Calling the decision to keep school open on Veterans Day a success, the president of the Board of Education wants to continue the practice in the future.
Board of Education President Gerry Brittingham, an honorably discharged Marine veteran, said he would like the school board to consider holding classes on Veterans Day again next year.
Traditionally, schools in Cheshire and surrounding towns have observed the holiday by giving students the day off. Although this year Veterans Day fell on a Sunday, many districts observed the Nov. 11 holiday by closing school on Monday.
Cheshire school officials, at Brittingham's suggestion, decided to keep school open and used the day to educate students about the importance of veterans and their service. Each of the town's schools held special ceremonies or invited veterans to speak to students about their experiences.
"This was a trial year," said Brittingham, noting Veterans Day is a school holiday in the 2013-2014 calendar. He said the calendar could still be revised if there was enough support and is asking the public for feedback.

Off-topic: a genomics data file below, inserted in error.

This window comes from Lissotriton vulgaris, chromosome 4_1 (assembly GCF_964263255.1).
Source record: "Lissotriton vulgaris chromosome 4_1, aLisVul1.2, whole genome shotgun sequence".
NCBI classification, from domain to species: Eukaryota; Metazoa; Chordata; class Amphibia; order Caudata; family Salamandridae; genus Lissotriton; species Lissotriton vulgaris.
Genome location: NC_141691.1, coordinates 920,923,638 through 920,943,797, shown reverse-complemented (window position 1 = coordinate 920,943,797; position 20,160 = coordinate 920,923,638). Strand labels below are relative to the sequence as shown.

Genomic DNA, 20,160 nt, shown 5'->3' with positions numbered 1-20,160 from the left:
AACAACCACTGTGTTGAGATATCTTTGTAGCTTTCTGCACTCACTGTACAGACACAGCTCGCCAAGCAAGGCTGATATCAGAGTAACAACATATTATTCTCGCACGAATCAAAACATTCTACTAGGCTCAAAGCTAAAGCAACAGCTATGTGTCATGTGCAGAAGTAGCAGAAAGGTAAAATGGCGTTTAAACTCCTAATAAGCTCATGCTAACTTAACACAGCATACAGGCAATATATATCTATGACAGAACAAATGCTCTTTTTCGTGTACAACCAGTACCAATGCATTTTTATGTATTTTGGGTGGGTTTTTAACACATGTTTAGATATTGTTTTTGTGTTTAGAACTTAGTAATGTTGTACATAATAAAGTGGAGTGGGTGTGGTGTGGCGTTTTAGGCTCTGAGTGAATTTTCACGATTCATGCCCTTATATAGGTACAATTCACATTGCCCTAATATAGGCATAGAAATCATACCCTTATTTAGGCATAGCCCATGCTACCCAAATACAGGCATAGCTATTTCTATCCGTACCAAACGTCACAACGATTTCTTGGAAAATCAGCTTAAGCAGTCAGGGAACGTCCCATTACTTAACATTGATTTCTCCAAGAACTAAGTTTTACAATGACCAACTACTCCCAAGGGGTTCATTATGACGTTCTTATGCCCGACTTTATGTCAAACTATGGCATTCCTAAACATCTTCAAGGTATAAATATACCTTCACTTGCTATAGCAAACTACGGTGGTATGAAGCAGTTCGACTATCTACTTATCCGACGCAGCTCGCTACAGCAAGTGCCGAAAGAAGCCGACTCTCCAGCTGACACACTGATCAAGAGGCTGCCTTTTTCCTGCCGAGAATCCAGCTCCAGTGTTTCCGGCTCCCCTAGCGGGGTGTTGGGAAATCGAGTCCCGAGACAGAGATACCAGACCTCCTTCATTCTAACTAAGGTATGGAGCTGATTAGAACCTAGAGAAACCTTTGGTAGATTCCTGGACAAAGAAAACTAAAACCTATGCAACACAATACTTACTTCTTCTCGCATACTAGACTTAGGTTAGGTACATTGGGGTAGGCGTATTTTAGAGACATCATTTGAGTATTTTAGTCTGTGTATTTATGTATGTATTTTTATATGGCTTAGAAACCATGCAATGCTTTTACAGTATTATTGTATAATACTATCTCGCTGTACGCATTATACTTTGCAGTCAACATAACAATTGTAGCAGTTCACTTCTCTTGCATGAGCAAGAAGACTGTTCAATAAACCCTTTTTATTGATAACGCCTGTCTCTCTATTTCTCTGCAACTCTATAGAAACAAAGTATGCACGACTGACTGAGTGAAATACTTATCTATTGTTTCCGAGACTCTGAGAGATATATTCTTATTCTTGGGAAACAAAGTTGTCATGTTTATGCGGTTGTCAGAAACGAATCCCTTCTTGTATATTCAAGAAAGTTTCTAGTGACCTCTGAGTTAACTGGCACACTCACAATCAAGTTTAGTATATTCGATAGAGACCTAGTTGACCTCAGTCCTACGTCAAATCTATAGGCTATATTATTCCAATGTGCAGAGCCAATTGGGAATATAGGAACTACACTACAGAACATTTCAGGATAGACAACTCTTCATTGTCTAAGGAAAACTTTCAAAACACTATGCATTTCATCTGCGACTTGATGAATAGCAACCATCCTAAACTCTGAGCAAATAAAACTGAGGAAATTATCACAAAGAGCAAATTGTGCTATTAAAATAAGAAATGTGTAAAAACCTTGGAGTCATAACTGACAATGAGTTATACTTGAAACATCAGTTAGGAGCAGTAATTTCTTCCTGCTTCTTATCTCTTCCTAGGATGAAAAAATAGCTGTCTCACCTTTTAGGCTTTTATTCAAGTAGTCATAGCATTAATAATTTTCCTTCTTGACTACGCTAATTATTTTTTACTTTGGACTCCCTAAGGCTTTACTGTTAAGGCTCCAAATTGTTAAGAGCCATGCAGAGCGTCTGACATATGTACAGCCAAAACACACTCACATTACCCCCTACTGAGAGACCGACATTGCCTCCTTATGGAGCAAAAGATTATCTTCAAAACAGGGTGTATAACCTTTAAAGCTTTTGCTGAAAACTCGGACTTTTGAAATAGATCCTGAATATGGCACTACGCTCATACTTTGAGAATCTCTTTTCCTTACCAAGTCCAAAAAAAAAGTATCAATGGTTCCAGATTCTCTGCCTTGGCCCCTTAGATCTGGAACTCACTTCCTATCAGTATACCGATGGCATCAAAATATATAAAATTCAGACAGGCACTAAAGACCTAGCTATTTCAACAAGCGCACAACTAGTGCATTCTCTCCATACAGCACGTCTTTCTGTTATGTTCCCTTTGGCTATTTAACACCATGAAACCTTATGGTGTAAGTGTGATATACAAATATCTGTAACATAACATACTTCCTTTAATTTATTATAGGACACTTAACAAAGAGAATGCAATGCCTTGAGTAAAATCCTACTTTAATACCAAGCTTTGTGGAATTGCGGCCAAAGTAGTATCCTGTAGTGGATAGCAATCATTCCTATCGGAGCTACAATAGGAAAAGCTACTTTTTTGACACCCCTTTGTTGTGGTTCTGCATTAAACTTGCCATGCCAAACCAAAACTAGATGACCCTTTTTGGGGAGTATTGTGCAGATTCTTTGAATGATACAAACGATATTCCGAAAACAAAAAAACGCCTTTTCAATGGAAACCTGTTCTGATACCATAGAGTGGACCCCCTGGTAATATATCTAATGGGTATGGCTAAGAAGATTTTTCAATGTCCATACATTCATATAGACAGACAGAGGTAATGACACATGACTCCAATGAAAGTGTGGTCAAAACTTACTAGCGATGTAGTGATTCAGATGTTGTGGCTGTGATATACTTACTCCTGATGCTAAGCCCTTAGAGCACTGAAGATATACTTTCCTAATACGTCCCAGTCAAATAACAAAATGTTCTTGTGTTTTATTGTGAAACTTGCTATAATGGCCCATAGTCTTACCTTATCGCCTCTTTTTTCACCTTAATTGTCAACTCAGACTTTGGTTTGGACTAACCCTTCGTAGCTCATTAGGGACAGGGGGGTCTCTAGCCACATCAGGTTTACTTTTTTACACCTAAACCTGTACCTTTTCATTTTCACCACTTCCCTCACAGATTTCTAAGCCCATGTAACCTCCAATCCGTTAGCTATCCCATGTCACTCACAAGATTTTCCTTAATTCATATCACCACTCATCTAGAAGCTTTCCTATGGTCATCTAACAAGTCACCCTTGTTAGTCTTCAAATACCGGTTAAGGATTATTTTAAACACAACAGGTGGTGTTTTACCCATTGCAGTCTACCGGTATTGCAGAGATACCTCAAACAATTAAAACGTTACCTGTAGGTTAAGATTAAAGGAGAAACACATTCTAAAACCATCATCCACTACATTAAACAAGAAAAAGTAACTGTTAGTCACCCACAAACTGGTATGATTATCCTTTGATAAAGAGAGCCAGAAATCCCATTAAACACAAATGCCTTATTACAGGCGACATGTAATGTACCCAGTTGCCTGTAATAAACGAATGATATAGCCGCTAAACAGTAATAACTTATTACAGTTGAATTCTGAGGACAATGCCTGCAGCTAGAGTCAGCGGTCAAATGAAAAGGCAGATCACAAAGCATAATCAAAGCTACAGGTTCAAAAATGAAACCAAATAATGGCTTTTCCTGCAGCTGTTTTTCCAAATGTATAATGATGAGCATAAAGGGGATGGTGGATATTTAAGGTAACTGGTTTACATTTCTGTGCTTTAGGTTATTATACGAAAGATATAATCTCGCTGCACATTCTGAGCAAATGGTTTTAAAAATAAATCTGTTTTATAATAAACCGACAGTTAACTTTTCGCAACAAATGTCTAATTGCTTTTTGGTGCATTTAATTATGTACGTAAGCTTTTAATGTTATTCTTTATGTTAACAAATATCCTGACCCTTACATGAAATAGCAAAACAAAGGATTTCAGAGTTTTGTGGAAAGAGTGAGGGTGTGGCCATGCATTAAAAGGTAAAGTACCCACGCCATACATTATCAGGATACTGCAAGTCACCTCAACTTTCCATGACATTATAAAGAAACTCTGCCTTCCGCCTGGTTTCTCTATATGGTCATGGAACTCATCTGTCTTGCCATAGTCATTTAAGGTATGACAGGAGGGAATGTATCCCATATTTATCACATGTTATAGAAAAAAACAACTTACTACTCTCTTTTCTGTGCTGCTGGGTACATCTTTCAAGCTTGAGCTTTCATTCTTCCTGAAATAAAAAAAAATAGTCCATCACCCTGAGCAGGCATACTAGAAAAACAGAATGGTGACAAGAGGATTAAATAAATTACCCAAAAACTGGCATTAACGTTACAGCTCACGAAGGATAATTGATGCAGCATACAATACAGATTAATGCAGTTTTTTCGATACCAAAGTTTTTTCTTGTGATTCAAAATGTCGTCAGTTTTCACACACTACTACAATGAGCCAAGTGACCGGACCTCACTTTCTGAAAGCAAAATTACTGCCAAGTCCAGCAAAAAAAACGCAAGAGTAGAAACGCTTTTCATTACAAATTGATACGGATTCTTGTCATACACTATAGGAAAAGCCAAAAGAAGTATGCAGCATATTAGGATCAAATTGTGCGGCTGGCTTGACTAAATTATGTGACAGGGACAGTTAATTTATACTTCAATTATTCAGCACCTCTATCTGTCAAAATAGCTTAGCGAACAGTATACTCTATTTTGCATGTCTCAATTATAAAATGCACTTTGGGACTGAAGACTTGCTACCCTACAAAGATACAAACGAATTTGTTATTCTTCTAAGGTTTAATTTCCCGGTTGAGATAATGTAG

"Please let us know, good or bad, what you think about having this type of school day on Veterans Day," he told the audience during last week's school board meeting.
Brittingham said he attended the observance at Cheshire High School, which was sponsored by BRAVE, a student organization that focuses on veterans' issues. He said it was thrilling to watch the students interacting with the veterans.
"The genuine care and consideration and interest was very heartwarming," he said. "It was one of the better things that I've been able to see and participate in since I've lived in this town."
Although initially there were some concerns that veterans might object to keeping school open, Brittingham said the feedback he's received has been "phenomenal" and "the veterans with whom I spoke were very pleased."
Brittingham recalled a Veterans Day in the past when he was working in another town. While there, he saw a group of boys who had the day off from school playing basketball.
"There's nothing wrong with that," Brittingham said. "But what did that teach them about veterans, or service or patriotism?"
"I remain firm in my belief that (keeping school open) is a far better way to teach about the day," he said.